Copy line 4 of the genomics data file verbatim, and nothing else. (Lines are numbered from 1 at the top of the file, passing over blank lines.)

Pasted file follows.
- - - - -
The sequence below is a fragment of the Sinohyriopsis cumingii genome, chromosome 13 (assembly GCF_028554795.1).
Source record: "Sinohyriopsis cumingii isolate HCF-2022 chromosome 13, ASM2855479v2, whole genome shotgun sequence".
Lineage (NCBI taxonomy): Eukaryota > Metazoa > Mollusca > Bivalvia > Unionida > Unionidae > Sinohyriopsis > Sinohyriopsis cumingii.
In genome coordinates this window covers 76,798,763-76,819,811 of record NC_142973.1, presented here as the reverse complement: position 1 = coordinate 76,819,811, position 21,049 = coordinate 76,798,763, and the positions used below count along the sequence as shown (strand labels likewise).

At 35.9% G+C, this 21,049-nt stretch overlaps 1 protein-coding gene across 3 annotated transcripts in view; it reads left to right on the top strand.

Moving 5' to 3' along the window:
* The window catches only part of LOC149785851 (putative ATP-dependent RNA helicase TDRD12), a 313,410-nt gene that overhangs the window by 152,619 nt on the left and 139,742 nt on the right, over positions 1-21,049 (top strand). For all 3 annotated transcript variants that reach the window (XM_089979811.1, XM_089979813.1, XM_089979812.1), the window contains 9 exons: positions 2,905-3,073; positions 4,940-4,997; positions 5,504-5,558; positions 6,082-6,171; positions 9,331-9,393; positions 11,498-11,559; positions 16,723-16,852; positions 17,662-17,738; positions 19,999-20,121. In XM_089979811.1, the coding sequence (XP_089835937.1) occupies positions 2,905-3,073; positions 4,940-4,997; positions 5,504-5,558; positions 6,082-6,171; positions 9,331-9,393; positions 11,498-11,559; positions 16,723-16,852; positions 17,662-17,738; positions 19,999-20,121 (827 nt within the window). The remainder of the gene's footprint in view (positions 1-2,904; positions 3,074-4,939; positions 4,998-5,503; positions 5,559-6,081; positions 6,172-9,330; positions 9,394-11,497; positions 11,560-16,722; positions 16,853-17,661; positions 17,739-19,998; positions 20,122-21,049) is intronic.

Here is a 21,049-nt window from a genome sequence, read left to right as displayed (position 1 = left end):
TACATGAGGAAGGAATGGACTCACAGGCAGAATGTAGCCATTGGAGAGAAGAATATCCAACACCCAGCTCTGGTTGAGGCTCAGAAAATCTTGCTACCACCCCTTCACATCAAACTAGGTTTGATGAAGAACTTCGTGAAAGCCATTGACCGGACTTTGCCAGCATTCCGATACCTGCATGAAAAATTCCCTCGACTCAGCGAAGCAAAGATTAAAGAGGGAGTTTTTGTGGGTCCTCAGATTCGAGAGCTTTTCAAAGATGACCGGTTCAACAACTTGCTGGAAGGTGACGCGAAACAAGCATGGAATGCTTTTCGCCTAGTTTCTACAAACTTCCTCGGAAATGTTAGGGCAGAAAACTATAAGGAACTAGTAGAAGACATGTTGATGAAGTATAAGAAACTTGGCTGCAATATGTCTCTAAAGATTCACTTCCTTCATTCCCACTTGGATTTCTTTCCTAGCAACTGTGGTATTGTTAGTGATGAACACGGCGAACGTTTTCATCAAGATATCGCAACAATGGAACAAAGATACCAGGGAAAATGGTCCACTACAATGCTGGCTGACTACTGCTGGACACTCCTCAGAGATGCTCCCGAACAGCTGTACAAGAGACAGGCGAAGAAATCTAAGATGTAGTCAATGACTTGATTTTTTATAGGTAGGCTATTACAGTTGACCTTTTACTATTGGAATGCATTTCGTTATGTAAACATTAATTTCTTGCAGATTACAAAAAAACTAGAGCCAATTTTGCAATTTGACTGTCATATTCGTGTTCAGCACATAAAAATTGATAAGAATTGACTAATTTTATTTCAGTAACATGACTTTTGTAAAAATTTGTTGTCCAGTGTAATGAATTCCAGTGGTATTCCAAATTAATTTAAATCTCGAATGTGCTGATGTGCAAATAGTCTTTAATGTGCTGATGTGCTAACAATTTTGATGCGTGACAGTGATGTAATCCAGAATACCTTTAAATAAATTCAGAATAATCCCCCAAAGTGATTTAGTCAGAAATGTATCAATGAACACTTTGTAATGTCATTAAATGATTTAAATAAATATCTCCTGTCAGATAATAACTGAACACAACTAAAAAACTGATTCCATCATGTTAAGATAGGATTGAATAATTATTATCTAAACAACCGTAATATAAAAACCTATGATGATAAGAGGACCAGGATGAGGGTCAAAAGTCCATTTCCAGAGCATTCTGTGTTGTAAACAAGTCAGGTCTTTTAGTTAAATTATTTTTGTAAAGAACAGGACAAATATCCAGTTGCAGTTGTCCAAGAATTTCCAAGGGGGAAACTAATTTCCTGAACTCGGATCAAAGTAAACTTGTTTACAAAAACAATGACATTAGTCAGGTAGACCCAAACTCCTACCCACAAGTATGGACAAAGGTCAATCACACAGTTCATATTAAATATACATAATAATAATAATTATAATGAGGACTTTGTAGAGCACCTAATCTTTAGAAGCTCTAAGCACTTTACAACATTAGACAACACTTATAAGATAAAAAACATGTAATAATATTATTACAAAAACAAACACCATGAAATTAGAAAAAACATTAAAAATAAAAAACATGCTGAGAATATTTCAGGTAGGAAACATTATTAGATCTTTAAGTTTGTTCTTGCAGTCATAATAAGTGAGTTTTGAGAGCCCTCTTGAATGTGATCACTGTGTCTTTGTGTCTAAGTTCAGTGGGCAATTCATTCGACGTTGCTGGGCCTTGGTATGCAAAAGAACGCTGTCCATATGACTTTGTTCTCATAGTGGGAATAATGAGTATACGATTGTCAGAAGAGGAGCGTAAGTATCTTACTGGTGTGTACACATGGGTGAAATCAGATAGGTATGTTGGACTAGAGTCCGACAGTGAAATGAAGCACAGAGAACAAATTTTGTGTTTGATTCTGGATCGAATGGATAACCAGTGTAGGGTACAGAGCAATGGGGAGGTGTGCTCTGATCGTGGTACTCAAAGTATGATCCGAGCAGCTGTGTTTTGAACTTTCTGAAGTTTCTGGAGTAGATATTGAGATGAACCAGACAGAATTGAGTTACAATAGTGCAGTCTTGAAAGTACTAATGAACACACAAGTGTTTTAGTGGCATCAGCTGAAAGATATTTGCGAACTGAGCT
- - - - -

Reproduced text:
In genome coordinates this window covers 76,798,763-76,819,811 of record NC_142973.1, presented here as the reverse complement: position 1 = coordinate 76,819,811, position 21,049 = coordinate 76,798,763, and the positions used below count along the sequence as shown (strand labels likewise).